Our youngest Vikings
The south's legendary "inland travel" in the United States was as long as across the Atlantic. The ship's tall rig was visible for many miles during the trip through the canals. A sensational spectacle, such a large sailing ship had never appeared on the edges and people flocked to.

Our youngest Vikings

Here, Southern Norway's presence would become the precursor to many targeted and export-oriented Norwegian PR advances towards America. Our country had little opportunity to make its mark at this world exhibition, the largest of all such exhibitions, but it was said afterwards that the schoolship outweighed the Norway did not be able to do any other way.

The famous voyage is described in detail in text and pictures in the book "Våre yngste vikinger", written by the teacher on board, Osloman Aksel Akselson. A 16 mm film was also recorded in which OH Loftesnes, who was secretary in the sailors' mission, undertook to film the interpreter. Like Akselson, Loftesnes did a fine job. This film is in good condition and is now soundtracked by « The Ship Sørlandets Venner" for display wherever you wish. The book with its many good pictures, and the film, are of great historical value. Here and now, we will only draw a quick sketch of the significance of the Chicago tour.

At the time, Norway had four training ships. Of these were Sørlandet the latest and greatest. It caused a stir when the chairman of the school ship board, harbor master Tønnesen, proposed to put Sørlandet's voyage to Chicago in 1933. No Norwegian training ship had previously crossed the Atlantic. It was not without risk, Sørlandet's only machinery was the electric lighting system on board and an engine in one of the lifeboats. Two large stoves on the banjer were hardly enough to keep the heat if the weather turned bad. there was no shortage of safety features. For something like this voyage 50,000 kroner more than the ship's usual annual budget was needed, but it was arranged by a fast-working financing committee, despite the fact that it involved a lot of money at the time.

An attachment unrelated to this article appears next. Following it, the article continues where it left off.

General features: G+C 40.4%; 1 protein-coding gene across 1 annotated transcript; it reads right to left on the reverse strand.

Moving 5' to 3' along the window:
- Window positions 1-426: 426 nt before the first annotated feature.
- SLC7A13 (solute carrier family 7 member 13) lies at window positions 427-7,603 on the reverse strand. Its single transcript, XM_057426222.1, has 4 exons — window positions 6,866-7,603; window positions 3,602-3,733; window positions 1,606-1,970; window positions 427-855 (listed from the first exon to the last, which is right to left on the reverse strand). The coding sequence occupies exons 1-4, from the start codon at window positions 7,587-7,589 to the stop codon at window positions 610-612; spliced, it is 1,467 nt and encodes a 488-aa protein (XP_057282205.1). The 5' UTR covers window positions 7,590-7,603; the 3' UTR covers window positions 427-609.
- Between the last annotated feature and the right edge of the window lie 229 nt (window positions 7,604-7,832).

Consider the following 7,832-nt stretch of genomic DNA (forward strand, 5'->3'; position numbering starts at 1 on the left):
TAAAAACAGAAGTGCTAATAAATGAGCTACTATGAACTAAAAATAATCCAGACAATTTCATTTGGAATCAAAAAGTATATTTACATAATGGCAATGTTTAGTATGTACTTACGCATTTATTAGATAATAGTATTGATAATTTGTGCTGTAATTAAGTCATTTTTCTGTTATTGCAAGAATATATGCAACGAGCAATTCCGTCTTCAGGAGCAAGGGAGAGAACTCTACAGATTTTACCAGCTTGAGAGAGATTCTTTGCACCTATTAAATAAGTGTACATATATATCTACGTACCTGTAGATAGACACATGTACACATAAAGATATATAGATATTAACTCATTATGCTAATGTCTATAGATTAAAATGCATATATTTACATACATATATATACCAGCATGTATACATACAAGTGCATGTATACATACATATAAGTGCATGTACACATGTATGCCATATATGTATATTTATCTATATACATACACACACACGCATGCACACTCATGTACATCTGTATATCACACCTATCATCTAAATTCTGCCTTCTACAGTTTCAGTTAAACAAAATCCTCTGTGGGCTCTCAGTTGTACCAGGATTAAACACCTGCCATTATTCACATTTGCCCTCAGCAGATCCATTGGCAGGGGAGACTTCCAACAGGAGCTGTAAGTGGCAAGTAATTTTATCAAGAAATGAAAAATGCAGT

This photo was taken on May 31 during the schoolship's visit to Montreal, where authorities invited the crew to a celebratory dinner.

The journey became a fact. And "our youngest Vikings" under the direction of Captain Helge Brunsvik made real success on this trip. The boys were received as heroes in Chicago, where the city authorities and organizers of the World's Fair put themselves in the harness to make their way to the Norwegian schoolship boys.

They were greeted by the car king, Henry Ford himself, who provided 20 of his latest models. The police kept traffic open to the boys through the big city. Here are some excerpts from the book in which the author tells about the popularity of the seaboys in the exhibition city:

As advertising for Norway, I think Sørlandet »'s visit to the exhibition was very useful.